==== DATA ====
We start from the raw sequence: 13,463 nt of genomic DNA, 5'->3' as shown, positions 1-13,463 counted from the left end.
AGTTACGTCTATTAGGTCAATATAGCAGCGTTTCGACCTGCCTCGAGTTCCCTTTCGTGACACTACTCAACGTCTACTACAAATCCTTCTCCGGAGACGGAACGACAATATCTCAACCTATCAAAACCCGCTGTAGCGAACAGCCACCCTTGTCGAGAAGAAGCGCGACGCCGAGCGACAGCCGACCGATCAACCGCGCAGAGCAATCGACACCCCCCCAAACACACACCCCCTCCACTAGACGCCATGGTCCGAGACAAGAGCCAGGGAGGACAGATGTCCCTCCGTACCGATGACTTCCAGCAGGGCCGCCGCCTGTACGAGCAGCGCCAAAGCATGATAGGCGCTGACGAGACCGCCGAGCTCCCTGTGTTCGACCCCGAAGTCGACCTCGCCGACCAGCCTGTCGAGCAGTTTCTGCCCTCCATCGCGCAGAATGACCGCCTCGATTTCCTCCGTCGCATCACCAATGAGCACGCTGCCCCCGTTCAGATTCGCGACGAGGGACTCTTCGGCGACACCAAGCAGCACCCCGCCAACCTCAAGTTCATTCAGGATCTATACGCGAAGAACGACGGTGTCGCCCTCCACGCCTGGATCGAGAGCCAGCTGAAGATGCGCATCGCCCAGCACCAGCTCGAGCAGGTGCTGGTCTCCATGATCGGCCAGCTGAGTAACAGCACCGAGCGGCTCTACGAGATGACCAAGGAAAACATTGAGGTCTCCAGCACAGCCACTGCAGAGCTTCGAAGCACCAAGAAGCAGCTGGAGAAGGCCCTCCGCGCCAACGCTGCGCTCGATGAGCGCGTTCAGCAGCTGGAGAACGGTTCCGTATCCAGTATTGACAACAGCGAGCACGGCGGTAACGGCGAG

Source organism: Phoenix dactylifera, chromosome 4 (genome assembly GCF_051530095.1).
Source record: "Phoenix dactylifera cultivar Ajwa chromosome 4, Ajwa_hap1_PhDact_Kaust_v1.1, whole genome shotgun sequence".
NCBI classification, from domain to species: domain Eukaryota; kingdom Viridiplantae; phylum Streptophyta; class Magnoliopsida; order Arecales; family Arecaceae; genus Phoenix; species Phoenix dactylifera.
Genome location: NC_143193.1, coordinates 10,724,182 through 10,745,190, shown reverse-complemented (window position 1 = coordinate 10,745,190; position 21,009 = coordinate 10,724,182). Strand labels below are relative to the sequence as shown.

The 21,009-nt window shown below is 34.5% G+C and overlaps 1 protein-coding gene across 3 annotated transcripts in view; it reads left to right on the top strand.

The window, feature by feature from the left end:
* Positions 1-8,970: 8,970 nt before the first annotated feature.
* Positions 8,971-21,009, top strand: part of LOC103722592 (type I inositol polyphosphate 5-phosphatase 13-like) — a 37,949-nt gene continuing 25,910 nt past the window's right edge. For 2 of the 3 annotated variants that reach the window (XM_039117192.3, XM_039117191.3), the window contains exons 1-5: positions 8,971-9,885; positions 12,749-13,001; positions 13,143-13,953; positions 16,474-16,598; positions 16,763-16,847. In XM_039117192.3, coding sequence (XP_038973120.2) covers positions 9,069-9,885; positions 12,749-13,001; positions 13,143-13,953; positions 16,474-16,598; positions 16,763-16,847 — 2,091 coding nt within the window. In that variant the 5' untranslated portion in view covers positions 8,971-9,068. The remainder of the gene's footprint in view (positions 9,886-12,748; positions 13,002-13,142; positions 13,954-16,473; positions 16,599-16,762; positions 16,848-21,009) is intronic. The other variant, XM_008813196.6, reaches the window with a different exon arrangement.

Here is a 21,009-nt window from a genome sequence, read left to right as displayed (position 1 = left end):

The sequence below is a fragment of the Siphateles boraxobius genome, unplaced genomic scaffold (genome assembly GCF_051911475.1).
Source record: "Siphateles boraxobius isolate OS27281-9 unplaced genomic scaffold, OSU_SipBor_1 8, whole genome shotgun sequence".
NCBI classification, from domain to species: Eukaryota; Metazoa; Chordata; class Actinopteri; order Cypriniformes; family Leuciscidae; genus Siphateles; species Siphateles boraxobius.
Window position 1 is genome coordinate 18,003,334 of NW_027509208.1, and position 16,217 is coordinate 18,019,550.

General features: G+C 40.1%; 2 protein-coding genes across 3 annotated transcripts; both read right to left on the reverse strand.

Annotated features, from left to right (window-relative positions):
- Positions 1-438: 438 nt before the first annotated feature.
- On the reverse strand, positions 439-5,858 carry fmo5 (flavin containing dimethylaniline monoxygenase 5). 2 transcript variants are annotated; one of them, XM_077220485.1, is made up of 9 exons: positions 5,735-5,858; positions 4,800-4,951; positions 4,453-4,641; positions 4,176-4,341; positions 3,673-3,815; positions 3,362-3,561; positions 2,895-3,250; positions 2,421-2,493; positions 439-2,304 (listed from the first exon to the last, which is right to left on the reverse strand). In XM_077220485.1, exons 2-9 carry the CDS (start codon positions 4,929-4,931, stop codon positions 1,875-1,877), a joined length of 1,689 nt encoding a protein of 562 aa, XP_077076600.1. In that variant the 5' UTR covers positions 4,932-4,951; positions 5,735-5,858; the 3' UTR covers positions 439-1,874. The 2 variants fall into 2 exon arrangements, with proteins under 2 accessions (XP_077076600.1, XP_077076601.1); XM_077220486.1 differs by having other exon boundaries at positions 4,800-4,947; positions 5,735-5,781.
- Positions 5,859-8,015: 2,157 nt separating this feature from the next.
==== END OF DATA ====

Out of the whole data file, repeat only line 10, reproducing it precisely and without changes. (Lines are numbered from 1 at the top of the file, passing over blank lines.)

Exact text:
* Positions 8,971-21,009, top strand: part of LOC103722592 (type I inositol polyphosphate 5-phosphatase 13-like) — a 37,949-nt gene continuing 25,910 nt past the window's right edge. For 2 of the 3 annotated variants that reach the window (XM_039117192.3, XM_039117191.3), the window contains exons 1-5: positions 8,971-9,885; positions 12,749-13,001; positions 13,143-13,953; positions 16,474-16,598; positions 16,763-16,847. In XM_039117192.3, coding sequence (XP_038973120.2) covers positions 9,069-9,885; positions 12,749-13,001; positions 13,143-13,953; positions 16,474-16,598; positions 16,763-16,847 — 2,091 coding nt within the window. In that variant the 5' untranslated portion in view covers positions 8,971-9,068. The remainder of the gene's footprint in view (positions 9,886-12,748; positions 13,002-13,142; positions 13,954-16,473; positions 16,599-16,762; positions 16,848-21,009) is intronic. The other variant, XM_008813196.6, reaches the window with a different exon arrangement.